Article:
Let’s imagine we have mountain climbers. They are climbing Mount Sobo and can be at a unique height along this mountain. Let’s say there are five locations at which there exist fauna at any given time. These positions along the height axis are chosen at random. If you then type the correct randomly-selected height, you will have found fauna.
This is how we set up the MountSobo class with two array instance variables:
- An array of ints that holds the heights which are populated with fauna sought
- An array of Strings that holds the corresponding fauna
Both arrays have five elements and there is a one-to-one correspondence between the two arrays. The populated location #1 will have fauna #1, populated location #2 will have fauna #2, and so on. This programming technique is called parallel arrays.
We fill the populated heights array with heights chosen randomly from entries. We fill the fauna array with Strings representing fauna descriptions. When we enter a climber’s height along the mountain, we can look through the populated heights array for the climber’s position. If the climber’s position up the mountain is in the populated heights array, you use its array index in the fauna array to retrieve the fauna that the climber found. If the height was not found in the array, you know the climber is not in a position where fauna currently are.
Here is the MountSobo class:
The constructor randomly generates values to fill the array by calling the utility method, fillPopulatedheights (lines 25–32). The fillPopulatedheights method does not necessarily generate different numbers; however, the likelihood of two numbers indicating the populated position being equal is very small. We declare the fillPopulatedheights method as private because it is designed to be called only by the methods of this class. The indexOfHeight method (lines 52–60) performs a Sequential Search, which compares the climber’s position up the mountain to each element in the array one by one. The indexOfHeight method accepts a parameter, travelerHeight, which is searched for in the array. If travelerHeight is found, indexOfHeight returns the index of that array element. If travelerHeight is not found, that is, if none of the elements in the array matches the value of travelerHeight, indexOfHeight returns −1. Since −1 is not a valid array index, it’s a good value to use to indicate that the search was unsuccessful. Notice that if the current array element matches the travelerHeight, the indexOfHeight method returns immediately to the caller (line 57); that is, the method stops executing. The return value is the index of the element that matched travelerHeight. If, however, the method finishes executing all iterations of the for loop, then the method has looked at every element in the array without finding a match. In that case, the method returns −1 (line 59), indicating that travelerHeight was not found. Our getFauna method (lines 39–46) calls indexOfHeight to check if its travelerHeight parameter is a winning number; if it is, it uses the array index returned by indexOfHeight in order to return the corresponding element of the array fauna (line 45).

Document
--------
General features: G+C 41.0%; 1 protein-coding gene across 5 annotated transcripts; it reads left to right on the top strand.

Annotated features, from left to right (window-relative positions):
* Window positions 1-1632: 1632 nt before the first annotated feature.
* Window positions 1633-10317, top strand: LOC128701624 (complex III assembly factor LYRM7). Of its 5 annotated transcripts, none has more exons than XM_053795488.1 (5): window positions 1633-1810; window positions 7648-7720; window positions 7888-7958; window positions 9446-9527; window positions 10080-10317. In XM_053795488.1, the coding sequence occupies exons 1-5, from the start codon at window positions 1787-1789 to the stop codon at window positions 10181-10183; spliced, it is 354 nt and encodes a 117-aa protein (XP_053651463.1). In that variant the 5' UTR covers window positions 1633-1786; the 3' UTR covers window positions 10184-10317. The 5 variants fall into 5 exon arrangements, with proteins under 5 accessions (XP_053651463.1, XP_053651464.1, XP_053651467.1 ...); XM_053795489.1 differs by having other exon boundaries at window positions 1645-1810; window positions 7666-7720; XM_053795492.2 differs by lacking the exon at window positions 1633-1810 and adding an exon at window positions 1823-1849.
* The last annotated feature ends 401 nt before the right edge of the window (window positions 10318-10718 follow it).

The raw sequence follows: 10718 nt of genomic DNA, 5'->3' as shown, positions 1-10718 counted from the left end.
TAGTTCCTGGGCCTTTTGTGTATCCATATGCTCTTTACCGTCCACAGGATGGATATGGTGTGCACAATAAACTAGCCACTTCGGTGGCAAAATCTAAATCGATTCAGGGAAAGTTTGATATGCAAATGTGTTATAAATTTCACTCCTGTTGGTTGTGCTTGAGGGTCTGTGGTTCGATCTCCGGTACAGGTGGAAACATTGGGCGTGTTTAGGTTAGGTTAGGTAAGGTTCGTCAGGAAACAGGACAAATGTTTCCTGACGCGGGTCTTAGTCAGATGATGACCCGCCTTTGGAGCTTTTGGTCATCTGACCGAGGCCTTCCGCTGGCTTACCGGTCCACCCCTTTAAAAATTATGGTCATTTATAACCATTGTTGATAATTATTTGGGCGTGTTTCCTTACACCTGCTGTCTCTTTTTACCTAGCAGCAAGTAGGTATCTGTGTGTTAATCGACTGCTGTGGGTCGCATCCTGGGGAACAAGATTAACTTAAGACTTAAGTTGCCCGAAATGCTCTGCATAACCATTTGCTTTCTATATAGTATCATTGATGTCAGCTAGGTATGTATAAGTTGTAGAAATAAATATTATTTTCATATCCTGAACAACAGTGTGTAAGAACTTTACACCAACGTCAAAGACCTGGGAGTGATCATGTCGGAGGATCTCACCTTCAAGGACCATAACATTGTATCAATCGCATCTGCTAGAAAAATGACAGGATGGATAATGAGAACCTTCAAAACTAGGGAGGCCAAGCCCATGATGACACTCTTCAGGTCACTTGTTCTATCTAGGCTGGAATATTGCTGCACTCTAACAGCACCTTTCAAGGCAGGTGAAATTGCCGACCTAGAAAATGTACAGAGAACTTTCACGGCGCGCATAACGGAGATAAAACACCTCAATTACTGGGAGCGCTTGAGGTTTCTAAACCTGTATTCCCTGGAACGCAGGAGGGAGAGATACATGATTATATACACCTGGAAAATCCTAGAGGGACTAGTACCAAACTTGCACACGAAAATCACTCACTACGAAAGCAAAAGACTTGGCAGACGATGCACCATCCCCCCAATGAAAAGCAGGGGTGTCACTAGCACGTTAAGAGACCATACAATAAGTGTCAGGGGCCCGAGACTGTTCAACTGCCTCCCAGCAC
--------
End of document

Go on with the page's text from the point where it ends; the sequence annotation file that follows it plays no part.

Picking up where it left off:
Here is a client application that uses our MountSobo class:
We instantiate a MountSobo object reference named inhabitedHeights (line 14). We then prompt for a traveler’s height up the mountain (lines 17–19) and call the getFauna method (line 25) in order to output any fauna that may have been found at the current height.